Want to See the Original Dead Sea Scrolls? Just Search Google

In new joint initiative with Israel Antiquities Authority, over 900 scrolls will be filmed with advanced technology and uploaded on to one of a kind online archive.

Nir Hasson
Nir Hasson
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Nir Hasson
Nir Hasson

The Israel Antiquities Authorities and Google onTuesday launched a joint initiative to create a digital archive of high definition images of the Dead Sea scrolls.

The scrolls, which were discovered broken up into more than 30,000 pieces were complied into 900 scrolls. Users on the website will eventually be able to participate in what the Antiquities Authority has named "the ultimate puzzle game," in which they will be presented with the opportunity to piece the scrolls together from their shattered form and maybe discover new ways of reading the inscribed texts, eroded and faded over the years.

Small fragments of the Dead Sea Scrolls at an Israel Antiquities Authority conservation laboratory in Jerusalem, October 19, 2010.
Small fragments of the Dead Sea Scrolls at an Israel Antiquities Authority conservation laboratory in Jerusalem, October 19, 2010.
Small fragments of the Dead Sea Scrolls at an Israel Antiquities Authority conservation laboratory in Jerusalem, October 19, 2010.
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Small fragments of the Dead Sea Scrolls at an Israel Antiquities Authority conservation laboratory in Jerusalem, October 19, 2010.Credit: AP
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Small fragments of the Dead Sea Scrolls at an Israel Antiquities Authority conservation laboratory in Jerusalem, October 19, 2010.Credit: AP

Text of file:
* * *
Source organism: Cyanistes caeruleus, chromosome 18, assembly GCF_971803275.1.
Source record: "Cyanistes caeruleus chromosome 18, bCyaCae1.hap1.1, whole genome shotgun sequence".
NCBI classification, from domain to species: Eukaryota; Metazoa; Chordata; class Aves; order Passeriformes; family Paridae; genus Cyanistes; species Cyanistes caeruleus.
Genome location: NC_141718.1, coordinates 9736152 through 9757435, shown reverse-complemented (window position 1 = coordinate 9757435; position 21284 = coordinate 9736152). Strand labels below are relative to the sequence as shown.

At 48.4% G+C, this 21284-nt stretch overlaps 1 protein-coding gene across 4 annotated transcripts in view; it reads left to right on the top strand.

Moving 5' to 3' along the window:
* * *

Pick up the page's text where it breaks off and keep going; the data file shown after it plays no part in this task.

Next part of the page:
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Small fragments of the Dead Sea Scrolls at an Israel Antiquities Authority conservation laboratory in Jerusalem, October 19, 2010.Credit: AP
Original Dead Sea Scrolls being scanned in order to upload them to Google

The Dead Sea Scrolls were discovered in and around more than 11 caves near the Dead Sea in the Judea Desert between 1946 and 1956.

The scrolls include the oldest known surviving copies of Biblical documents as well as evidence of the Second Temple.

Since their discovery, several attempts at preservation have been attempted, yet most of them have not managed to avoid damages caused to the delicate texts inscribed on goat skin.

The Antiquities Authority has expressed hope that the new internet initiative will manage to also serve as a preservation tool, and enable a more detailed and safe surveillance process.

The scrolls will be photographed using an advanced photography technique utilizing 11 different light waves which is supposed to reveal letters and inscriptions unapparent to the naked eye.

The camera being built for the project is valued at the cost of over $250,000 and will be positioned in the Antiquities Authority in Jerusalem.

The Dead Sea Scrolls Credit: Alex Levac

The documenting process will begin within the next three months, after which Google will upload the archive to the new website.

The initiative will be funded by Leon Levy Foundation, Arcadia Fund and Yad Hanadiv Fund.

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